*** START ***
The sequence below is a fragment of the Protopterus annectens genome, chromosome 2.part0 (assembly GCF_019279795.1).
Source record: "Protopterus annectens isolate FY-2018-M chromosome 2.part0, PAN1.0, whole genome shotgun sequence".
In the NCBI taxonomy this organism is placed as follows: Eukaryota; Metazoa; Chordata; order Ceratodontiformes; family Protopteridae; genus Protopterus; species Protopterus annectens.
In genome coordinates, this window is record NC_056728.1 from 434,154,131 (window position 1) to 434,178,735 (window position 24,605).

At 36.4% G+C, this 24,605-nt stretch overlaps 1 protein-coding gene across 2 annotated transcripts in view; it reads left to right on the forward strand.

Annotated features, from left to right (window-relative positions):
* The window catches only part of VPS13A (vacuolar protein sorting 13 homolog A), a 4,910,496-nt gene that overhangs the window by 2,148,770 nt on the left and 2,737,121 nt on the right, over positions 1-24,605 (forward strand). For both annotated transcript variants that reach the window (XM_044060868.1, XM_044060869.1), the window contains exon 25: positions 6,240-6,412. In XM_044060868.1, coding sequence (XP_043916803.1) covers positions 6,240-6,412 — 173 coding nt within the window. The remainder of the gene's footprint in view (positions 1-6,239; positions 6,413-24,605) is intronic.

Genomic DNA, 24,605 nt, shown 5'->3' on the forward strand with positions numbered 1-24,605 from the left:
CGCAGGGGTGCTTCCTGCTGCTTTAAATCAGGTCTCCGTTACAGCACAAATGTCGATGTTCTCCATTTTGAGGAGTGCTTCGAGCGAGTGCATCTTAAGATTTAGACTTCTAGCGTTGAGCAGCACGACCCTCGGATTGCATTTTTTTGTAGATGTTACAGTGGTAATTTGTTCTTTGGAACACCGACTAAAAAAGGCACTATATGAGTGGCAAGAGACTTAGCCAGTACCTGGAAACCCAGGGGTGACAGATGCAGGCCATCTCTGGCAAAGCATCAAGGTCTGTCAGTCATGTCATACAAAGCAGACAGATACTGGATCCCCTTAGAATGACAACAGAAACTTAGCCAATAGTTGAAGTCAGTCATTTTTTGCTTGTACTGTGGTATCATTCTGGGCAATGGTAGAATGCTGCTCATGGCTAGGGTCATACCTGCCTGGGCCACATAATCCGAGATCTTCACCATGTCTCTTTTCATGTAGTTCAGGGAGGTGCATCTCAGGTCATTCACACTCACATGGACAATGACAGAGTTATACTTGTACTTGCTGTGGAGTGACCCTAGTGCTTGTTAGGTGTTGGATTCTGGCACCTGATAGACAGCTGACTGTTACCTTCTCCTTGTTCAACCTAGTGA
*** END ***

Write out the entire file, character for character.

The sequence below is a fragment of the Protopterus annectens genome, chromosome 2.part0 (assembly GCF_019279795.1).
Source record: "Protopterus annectens isolate FY-2018-M chromosome 2.part0, PAN1.0, whole genome shotgun sequence".
In the NCBI taxonomy this organism is placed as follows: Eukaryota; Metazoa; Chordata; order Ceratodontiformes; family Protopteridae; genus Protopterus; species Protopterus annectens.
In genome coordinates, this window is record NC_056728.1 from 434,154,131 (window position 1) to 434,178,735 (window position 24,605).

At 36.4% G+C, this 24,605-nt stretch overlaps 1 protein-coding gene across 2 annotated transcripts in view; it reads left to right on the forward strand.

Annotated features, from left to right (window-relative positions):
* The window catches only part of VPS13A (vacuolar protein sorting 13 homolog A), a 4,910,496-nt gene that overhangs the window by 2,148,770 nt on the left and 2,737,121 nt on the right, over positions 1-24,605 (forward strand). For both annotated transcript variants that reach the window (XM_044060868.1, XM_044060869.1), the window contains exon 25: positions 6,240-6,412. In XM_044060868.1, coding sequence (XP_043916803.1) covers positions 6,240-6,412 — 173 coding nt within the window. The remainder of the gene's footprint in view (positions 1-6,239; positions 6,413-24,605) is intronic.

Genomic DNA, 24,605 nt, shown 5'->3' on the forward strand with positions numbered 1-24,605 from the left:
CGCAGGGGTGCTTCCTGCTGCTTTAAATCAGGTCTCCGTTACAGCACAAATGTCGATGTTCTCCATTTTGAGGAGTGCTTCGAGCGAGTGCATCTTAAGATTTAGACTTCTAGCGTTGAGCAGCACGACCCTCGGATTGCATTTTTTTGTAGATGTTACAGTGGTAATTTGTTCTTTGGAACACCGACTAAAAAAGGCACTATATGAGTGGCAAGAGACTTAGCCAGTACCTGGAAACCCAGGGGTGACAGATGCAGGCCATCTCTGGCAAAGCATCAAGGTCTGTCAGTCATGTCATACAAAGCAGACAGATACTGGATCCCCTTAGAATGACAACAGAAACTTAGCCAATAGTTGAAGTCAGTCATTTTTTGCTTGTACTGTGGTATCATTCTGGGCAATGGTAGAATGCTGCTCATGGCTAGGGTCATACCTGCCTGGGCCACATAATCCGAGATCTTCACCATGTCTCTTTTCATGTAGTTCAGGGAGGTGCATCTCAGGTCATTCACACTCACATGGACAATGACAGAGTTATACTTGTACTTGCTGTGGAGTGACCCTAGTGCTTGTTAGGTGTTGGATTCTGGCACCTGATAGACAGCTGACTGTTACCTTCTCCTTGTTCAACCTAGTGA